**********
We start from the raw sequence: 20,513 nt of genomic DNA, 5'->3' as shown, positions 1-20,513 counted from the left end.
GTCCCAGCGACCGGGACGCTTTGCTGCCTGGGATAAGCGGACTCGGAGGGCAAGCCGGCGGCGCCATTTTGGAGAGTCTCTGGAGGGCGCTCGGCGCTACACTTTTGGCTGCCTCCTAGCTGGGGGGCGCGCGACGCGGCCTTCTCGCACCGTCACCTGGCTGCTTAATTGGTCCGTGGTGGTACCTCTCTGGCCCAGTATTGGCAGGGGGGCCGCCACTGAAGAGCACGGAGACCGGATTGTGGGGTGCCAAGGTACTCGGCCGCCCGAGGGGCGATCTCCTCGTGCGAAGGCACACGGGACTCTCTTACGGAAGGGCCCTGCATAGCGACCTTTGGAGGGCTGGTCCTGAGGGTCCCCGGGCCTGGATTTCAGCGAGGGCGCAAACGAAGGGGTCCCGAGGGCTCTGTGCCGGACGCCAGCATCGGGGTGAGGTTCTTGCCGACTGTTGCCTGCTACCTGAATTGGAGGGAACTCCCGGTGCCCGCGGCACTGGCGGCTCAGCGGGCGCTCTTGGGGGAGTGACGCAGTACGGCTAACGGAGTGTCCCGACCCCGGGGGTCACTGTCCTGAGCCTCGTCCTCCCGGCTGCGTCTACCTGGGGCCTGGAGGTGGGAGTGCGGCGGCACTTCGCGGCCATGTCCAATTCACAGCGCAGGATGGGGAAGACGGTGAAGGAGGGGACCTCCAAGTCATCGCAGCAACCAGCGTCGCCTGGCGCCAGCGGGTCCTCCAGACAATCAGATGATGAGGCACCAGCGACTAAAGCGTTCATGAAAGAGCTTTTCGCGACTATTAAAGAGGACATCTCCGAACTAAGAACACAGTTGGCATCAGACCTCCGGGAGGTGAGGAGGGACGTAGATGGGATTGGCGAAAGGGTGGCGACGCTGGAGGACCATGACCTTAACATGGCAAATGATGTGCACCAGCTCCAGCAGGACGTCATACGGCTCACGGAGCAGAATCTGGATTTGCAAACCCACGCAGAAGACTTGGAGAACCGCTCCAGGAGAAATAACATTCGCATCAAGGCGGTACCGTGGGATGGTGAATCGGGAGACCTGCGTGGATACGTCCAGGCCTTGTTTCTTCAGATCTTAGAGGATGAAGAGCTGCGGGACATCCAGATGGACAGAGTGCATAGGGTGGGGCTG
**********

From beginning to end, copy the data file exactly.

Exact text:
We start from the raw sequence: 20,513 nt of genomic DNA, 5'->3' as shown, positions 1-20,513 counted from the left end.
GTCCCAGCGACCGGGACGCTTTGCTGCCTGGGATAAGCGGACTCGGAGGGCAAGCCGGCGGCGCCATTTTGGAGAGTCTCTGGAGGGCGCTCGGCGCTACACTTTTGGCTGCCTCCTAGCTGGGGGGCGCGCGACGCGGCCTTCTCGCACCGTCACCTGGCTGCTTAATTGGTCCGTGGTGGTACCTCTCTGGCCCAGTATTGGCAGGGGGGCCGCCACTGAAGAGCACGGAGACCGGATTGTGGGGTGCCAAGGTACTCGGCCGCCCGAGGGGCGATCTCCTCGTGCGAAGGCACACGGGACTCTCTTACGGAAGGGCCCTGCATAGCGACCTTTGGAGGGCTGGTCCTGAGGGTCCCCGGGCCTGGATTTCAGCGAGGGCGCAAACGAAGGGGTCCCGAGGGCTCTGTGCCGGACGCCAGCATCGGGGTGAGGTTCTTGCCGACTGTTGCCTGCTACCTGAATTGGAGGGAACTCCCGGTGCCCGCGGCACTGGCGGCTCAGCGGGCGCTCTTGGGGGAGTGACGCAGTACGGCTAACGGAGTGTCCCGACCCCGGGGGTCACTGTCCTGAGCCTCGTCCTCCCGGCTGCGTCTACCTGGGGCCTGGAGGTGGGAGTGCGGCGGCACTTCGCGGCCATGTCCAATTCACAGCGCAGGATGGGGAAGACGGTGAAGGAGGGGACCTCCAAGTCATCGCAGCAACCAGCGTCGCCTGGCGCCAGCGGGTCCTCCAGACAATCAGATGATGAGGCACCAGCGACTAAAGCGTTCATGAAAGAGCTTTTCGCGACTATTAAAGAGGACATCTCCGAACTAAGAACACAGTTGGCATCAGACCTCCGGGAGGTGAGGAGGGACGTAGATGGGATTGGCGAAAGGGTGGCGACGCTGGAGGACCATGACCTTAACATGGCAAATGATGTGCACCAGCTCCAGCAGGACGTCATACGGCTCACGGAGCAGAATCTGGATTTGCAAACCCACGCAGAAGACTTGGAGAACCGCTCCAGGAGAAATAACATTCGCATCAAGGCGGTACCGTGGGATGGTGAATCGGGAGACCTGCGTGGATACGTCCAGGCCTTGTTTCTTCAGATCTTAGAGGATGAAGAGCTGCGGGACATCCAGATGGACAGAGTGCATAGGGTGGGGCTG